During visit to Islamabad, Volkan Bozkir urges Pakistan and India to work toward resolving Kashmir dispute
The United Nations Security Council (UNSC)’s inaction on Palestine is hurting its credibility, United Nations General Assembly President Volkan Bozkir said on Thursday during an address at the National Defense University in Islamabad.
“Inaction on the issue of Palestine, which is a grave matter, is damaging the credibility of the United Nations and the Security Council,” he said, adding he hoped the Security Council would soon unanimously take action on this important and necessary issue. “Hundreds of Palestinians have been killed in blatant human rights abuses,” he said. “Negotiations are urgently needed to establish two independent states. The U.N. General Assembly will not sit idly until peace is restored in the Middle East,” he added.
Referring to the Kashmir conflict between Pakistan and India, he said he was well aware how the average Pakistani citizen felt about the issue. “I have always urged the parties to refrain from changing the status of the disputed territory. I urge India and Pakistan to work for a peaceful solution to this problem,” he said, and stressed that peace, stability and prosperity were only possible through normalization of ties between Pakistan and India after resolving the Jammu and Kashmir dispute.
The UNGA president, who is in Pakistan on a three-day visit on the invitation of Foreign Minister Shah Mehmood Qureshi, also addressed the ongoing coronavirus pandemic and emphasized that vaccines should be available to both rich and poor nations without bias. He also praised Islamabad’s coronavirus strategy, saying it was showing results.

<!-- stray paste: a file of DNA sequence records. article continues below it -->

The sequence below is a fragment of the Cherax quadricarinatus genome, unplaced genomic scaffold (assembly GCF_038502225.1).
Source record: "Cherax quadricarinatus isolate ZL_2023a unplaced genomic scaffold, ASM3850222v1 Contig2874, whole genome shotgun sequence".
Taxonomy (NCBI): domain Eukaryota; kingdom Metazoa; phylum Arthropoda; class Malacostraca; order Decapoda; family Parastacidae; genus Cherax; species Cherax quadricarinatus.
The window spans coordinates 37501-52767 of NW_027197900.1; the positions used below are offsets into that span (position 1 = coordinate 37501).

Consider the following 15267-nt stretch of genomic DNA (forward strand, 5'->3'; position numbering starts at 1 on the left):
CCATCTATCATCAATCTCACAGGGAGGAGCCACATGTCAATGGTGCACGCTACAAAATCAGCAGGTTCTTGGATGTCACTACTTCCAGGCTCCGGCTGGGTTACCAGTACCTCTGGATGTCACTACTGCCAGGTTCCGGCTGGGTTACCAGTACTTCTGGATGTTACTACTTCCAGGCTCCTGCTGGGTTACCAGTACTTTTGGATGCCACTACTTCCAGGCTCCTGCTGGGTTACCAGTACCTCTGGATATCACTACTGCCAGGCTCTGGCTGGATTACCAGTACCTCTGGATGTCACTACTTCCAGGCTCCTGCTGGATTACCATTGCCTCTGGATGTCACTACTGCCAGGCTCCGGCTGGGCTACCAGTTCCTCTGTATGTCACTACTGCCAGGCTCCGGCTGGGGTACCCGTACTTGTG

On the ongoing Afghanistan peace process, Bozkir said that peace in the war-torn states was essential for regional stability. “The Afghan peace process should be Afghan-owned and Afghan-led,” he said and appreciated Pakistan’s role in it.
The visiting dignitary also met Prime Minister Imran Khan, according to the Prime Minister’s Office, and discussed a wide range of issues pertaining to regional and international peace and security, sustainable development, and economic recovery efforts in the wake of the COVID-19 pandemic.
The two leaders exchanged views on key items on the U.N. agenda, including Palestine, the Jammu and Kashmir dispute, the Afghan peace process, and illicit financial flows from proceeds of crime, corruption, and bribery, it added.
The prime minister, read a statement, lauded Bozkir’s role in convening a special meeting of the General Assembly on Palestine, stressing that steps should now be taken to revive the peace process and ensure a just and lasting solution in line with relevant U.N. resolutions and two-state vision. Khan also underscored Pakistan’s commitment to multilateralism with the U.N. playing a central role. He highlighted the need for enhanced international cooperation, under the U.N. auspices, to address climate change and environmental degradation, as well as debt relief to support the developing countries’ economic recovery efforts and attainment of SDGs by the target date of 2030.
The U.N. president briefed the prime minister on various initiatives undertaken during his leadership of the General Assembly to address key international political and socio-economic issues.
Bozkir is the first Turkish national to preside over the U.N. General Assembly. He is a former diplomat and a senior politician.